Giro Road Apparel

5

by Byron on Dec 13, 2012 at 5:54 PM

no lycra for this bro

No Lycra for this Bro

When asked what this line was about, heard back that, “Most cyclists look like dorks that think they can win the Tour. They’d be better served with different apparel. “

Along the coast or an innercity

Along the coast or an innercity

Fair enough and so this is a line for the cyclist that doesn’t want to look like a roadie – shaving their legs is optional. We’ll have a selection of the new Giro Road Apparel in on test next year and also asking, why not embrace roadie culture? If you don’t want to look like one, maybe the sport isn’t for you?

Shorts inside shorts

Shorts inside shorts

More photos in high-rez on Flickr or G+.

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Comments: 5

“...why not embrace roadie culture? If you don’t want to look like one, maybe the sport isn’t for you?”

I think that’s a decent response to their ad sloganeering, but in a broader sense it’s a narrow viewpoint. I think a clothing line like this can bridge an important gap for people who want functional riding clothes (fast-drying technical fabrics, pockets in the right places, good ventilation, etc.) but, say, want to be able to go for a morning ride and then meet their non-cyclist friends out in public without having to swing their lycra-clad junk in everyone’s faces while they’re at it. Sure, casual wear that *almost* fits this description exists and can be purchased at any REI, but I think the market segment does exist for something more cycling-specific yet not full lycranaut.

The viewpoint is based on this is GIRO! They’re are road and why would you wear urban clothes for a long road ride? In their video promo for the line, they pull focus on unshaven legs, so I guess this line is for anyone else that wants to ride long road miles, but hide their chamois for fear of being judged, by whom?. To me it’s if you’re going to do it, do it full on and not somewhere in between on the road.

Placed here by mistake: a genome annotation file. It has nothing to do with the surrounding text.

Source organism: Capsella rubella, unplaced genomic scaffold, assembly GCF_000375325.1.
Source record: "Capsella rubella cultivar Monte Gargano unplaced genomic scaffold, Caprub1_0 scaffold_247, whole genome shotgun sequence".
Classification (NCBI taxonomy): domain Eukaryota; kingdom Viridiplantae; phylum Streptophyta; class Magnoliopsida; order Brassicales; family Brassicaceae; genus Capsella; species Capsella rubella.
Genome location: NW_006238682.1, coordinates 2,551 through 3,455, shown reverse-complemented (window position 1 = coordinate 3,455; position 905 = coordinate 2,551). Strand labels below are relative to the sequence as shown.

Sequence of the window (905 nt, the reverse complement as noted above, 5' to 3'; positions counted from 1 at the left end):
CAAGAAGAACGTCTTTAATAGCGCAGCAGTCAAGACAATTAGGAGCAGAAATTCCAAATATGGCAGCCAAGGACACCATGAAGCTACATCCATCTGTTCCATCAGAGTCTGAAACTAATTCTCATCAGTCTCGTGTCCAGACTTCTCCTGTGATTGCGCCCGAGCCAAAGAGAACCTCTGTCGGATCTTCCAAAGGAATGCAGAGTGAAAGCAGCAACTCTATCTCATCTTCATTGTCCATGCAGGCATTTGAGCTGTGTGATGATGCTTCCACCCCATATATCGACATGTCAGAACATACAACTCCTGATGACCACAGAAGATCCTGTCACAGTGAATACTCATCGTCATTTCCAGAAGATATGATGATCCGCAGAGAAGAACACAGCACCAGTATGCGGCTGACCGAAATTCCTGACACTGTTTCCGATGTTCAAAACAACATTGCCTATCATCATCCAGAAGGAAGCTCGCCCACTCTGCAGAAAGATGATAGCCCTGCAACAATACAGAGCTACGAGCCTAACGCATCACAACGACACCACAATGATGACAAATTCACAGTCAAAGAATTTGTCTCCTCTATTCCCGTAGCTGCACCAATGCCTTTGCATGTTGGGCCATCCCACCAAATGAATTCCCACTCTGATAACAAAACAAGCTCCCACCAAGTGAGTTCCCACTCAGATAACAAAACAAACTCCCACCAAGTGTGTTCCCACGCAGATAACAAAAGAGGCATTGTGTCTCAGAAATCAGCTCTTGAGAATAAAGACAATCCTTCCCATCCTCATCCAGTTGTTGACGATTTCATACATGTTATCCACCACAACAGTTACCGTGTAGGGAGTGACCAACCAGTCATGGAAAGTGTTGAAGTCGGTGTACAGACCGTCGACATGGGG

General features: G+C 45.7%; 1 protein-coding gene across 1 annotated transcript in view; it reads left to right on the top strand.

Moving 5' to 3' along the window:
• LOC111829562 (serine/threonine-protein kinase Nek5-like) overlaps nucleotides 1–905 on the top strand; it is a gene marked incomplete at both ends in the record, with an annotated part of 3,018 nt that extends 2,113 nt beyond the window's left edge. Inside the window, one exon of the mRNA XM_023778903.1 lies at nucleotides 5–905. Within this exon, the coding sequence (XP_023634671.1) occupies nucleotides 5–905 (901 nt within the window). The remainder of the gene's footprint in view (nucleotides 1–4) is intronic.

That being said, I travel and ride in plain clothes, go to meetings in manpris and wool tees and agree with what you said. And, as you say, there’s many companies making clothes like this, so I guess it’s more upscale than Novara, Zoic, or Sugoi and in a bike shop. Another commentator noted it’s like Shaun White designed it. Just never subscribed to the delineation of gear per persona. Ride and where whatever you want.

Fair enough. DIfferent strokes, I guess. I am looking forward to your test impressions on function, fit, etc. If it’s quality, I’ll probably invest in a few pieces. I go full lycra for long rides, with zero shame, but also appreciate having a variety of functional options.

I follow what you’re saying and think the launch is a bit confused. Less garish technical kit, sure, but this looks like you’d ride it into work on casual Friday, instead of a century on the weekend.

I expect upscale materials. Their Winter line was outstanding.

Byron and I talk about this topic a lot. I think what he means here is that Giro isn’t positioning this as their commuter/casual/urban line, but their road line. And by doing so they’re sort of doing this product a disservice. It seems like it’s going to be very comfortable, and a nice fit for the majority of cyclists that go out on a club ride instead of a race.

But their message is a bit confused because they’ve got products like this
http://www.giro.com/us_en/products/men/apparel/40m-tech-overshort-18607.html

which is a pair of shorts with a zipper, gussets and an iphone pocket. I don’t care how casual roadies are, this is a line of urban clothes, not road clothes.

In other words, what Byron is saying is that they’re producing “urban” or “commuter” clothes but then saying that the roadie has evolved. No, he hasn’t. (I say he because Giro offers no women’s road gear.) The roadie wants more comfortable gear for sure, but shorts with an iphone pocket and seems are not road gear.

It DOES look like a really comfortable line though.

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